quality that punctuates even the most fatuous groupings of correspondence
to be found in the Chronofile boxes. Her handwriting is like a beautiful
victorian stenciled wallpaper and her ardent and boundless devotion gives
life to the saying that behind every great man is a great woman. It is no
wonder he personally deemed his most famous geodesic dome, at the 1967 Montreal
Exposition, his "Taj Majal to Anne" in honor of their 50th anniversary.
The letters of sculptor Isamu Noguchi, Bucky's lifelong friend, spann
decades and flavor the correspondence files with Asian subtlety, each page
an artwork in and of itself, all on sheer white rice paper written with
a brown fountain pen, always poignant, always aesthetically disarming.
And how affecting it is to see in a letter to his mother bound into the
1928 Chronofile volume, Fuller's youthful discovery of his Great Aunt Margaret
Fuller's thought and its parallels to his own as he writes, "I have
been reading much by Margaret Fuller lately. I was astonished to find that
some things I have been writing myself are about identical to things I find
in her writings. I am terribly interested and am astounded fully that I
should have grown to this age and never have read anything of her or grandfather
Bucky's relationships with hundreds of people, many who were well-known
figures of the 20th century spring to life in the hundreds of volumes of
the Chronofile. His friendships with Romany Marie, Margaret Mead, Indira
Ghandi, Josef and Anni Albers, Marshall McLuhan, Christopher Morley and
John Cage represent only some of the remarkable correspondence which can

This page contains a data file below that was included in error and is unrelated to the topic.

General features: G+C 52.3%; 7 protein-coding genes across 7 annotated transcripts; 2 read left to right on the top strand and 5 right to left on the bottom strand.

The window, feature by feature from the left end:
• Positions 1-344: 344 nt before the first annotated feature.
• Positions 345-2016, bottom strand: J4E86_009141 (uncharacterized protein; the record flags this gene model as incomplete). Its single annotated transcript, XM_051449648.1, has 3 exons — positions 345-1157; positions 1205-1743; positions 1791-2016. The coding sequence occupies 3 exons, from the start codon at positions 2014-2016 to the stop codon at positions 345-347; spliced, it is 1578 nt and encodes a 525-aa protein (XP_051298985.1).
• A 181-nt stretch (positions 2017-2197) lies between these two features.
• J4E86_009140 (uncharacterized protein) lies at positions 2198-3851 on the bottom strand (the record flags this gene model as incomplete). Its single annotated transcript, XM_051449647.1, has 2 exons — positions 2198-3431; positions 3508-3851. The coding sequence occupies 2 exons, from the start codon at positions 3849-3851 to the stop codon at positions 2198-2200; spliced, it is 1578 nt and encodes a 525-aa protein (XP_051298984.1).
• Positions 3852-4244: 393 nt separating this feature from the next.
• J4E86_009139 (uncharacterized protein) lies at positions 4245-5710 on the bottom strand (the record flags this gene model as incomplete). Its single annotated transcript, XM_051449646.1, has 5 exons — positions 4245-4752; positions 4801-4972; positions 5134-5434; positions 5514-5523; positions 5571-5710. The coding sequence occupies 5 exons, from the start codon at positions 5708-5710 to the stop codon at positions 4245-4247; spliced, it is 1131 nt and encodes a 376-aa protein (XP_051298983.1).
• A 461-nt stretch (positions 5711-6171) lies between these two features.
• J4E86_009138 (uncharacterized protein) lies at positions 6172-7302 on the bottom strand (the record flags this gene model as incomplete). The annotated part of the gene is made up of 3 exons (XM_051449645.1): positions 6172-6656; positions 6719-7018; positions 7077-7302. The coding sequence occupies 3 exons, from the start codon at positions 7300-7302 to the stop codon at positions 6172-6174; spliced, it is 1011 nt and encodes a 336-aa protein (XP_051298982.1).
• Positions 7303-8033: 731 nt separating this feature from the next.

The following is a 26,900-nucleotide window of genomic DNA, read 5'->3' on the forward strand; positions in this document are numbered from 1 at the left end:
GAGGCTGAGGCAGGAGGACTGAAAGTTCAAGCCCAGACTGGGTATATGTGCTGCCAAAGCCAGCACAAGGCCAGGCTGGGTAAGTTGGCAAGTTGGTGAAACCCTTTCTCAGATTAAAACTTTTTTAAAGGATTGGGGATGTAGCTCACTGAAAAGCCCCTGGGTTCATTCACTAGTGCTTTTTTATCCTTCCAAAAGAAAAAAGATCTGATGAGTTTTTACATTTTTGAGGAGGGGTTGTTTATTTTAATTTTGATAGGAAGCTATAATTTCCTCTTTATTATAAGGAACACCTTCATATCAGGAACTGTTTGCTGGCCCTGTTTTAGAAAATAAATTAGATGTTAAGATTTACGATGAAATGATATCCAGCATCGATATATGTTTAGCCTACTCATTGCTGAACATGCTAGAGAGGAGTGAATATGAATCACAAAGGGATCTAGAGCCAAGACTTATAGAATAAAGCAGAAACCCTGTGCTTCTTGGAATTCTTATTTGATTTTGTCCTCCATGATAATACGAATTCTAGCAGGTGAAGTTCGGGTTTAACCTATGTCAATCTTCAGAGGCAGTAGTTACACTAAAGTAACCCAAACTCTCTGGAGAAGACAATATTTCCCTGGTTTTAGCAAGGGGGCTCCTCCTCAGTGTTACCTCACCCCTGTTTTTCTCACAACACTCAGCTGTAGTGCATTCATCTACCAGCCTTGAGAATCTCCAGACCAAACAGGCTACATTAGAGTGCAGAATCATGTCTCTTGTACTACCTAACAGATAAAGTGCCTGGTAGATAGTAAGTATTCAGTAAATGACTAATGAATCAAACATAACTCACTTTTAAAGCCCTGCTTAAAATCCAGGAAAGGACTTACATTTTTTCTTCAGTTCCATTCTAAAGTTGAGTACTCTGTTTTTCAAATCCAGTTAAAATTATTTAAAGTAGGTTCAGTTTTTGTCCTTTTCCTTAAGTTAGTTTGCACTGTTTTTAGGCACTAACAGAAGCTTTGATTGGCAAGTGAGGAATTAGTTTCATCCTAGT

be found in that section of the archives alone. Things came in so fast
after the 1940s that there was no time left to bind the volumes together
and items were instead placed loosely in folders and files, but still kept
together in their chronological order. Because they are organized chronologically,
it is hard to follow a stream of correspondence from a single person with
so many hundreds of others between. For his own purposes, in 1970 Bucky
set his office staff to the task of compiling a matrix to log each incoming
item as it came in. This matrix included the names of people, nature of
correspondence, and the date of each letter which then turned into a series
of 5 x 8 typed index cards cross-referencing the Chronofile alphabetically
for a 13 year period from 1970 to 1983. This helps for the last years but
doesn't make a dent in the first 75 years of Chronofile letters.
Even though Fuller's 20-volume Dymaxion Index and a number of other card
files comprise the key to to such a large body of material, an estimate
that these provide indexes to only about 25% of the entire collection is
not too far off the mark. Going through so much material to find what one
is looking for is sometimes impossible and often inordinately time-consuming.
Bucky's archives has captivated, frustrated and confounded the few researchers
who have spent lengthy periods of time in it, from Kirk Simon and Karen
Goodman for their American Masters biography on Bucky to J. Baldwin who
just completed his photographically rich book about Bucky's artifacts to
Yunn Chii Wong, who spent one full year in the archives on a daily basis
for his dissertation on the evolution of Fuller's geodesics and shelter
ideas to Joachim Krausse who has returned for a month at a time through
the past couple years preparing for a seminal exhibit on Fuller's work to
debut in Zurich in 1997.
The lament by these researchers is that there is just too much stuff; there
is just not enough time. Even in the years I have spent in the archives
with these researchers and joining the lineage that began in Bucky's lifetime